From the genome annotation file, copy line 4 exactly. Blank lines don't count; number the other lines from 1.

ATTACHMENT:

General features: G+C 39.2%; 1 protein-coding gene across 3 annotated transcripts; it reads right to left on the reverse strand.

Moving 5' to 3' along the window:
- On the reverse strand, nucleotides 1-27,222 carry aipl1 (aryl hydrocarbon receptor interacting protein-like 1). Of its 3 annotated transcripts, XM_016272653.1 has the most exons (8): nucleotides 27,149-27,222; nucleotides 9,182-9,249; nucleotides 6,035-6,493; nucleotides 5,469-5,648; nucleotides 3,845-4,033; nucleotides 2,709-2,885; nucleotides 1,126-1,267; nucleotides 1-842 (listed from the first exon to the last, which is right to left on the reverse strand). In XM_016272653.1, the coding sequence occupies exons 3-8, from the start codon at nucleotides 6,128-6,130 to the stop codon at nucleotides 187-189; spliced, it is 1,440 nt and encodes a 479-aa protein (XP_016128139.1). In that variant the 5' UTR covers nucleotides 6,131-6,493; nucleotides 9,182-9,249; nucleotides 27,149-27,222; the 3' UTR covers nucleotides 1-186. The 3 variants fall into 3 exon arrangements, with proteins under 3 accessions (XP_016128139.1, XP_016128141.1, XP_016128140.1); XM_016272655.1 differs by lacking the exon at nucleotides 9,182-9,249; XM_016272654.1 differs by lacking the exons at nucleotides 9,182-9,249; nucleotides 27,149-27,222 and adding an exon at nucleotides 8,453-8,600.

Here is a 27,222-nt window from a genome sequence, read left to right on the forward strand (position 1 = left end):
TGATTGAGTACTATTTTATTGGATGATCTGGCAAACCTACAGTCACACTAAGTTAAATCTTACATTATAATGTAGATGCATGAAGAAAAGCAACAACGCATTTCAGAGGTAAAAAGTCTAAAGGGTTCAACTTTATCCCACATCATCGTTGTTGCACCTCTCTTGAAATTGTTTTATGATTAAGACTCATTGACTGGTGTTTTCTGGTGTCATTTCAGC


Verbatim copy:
Here is a 27,222-nt window from a genome sequence, read left to right on the forward strand (position 1 = left end):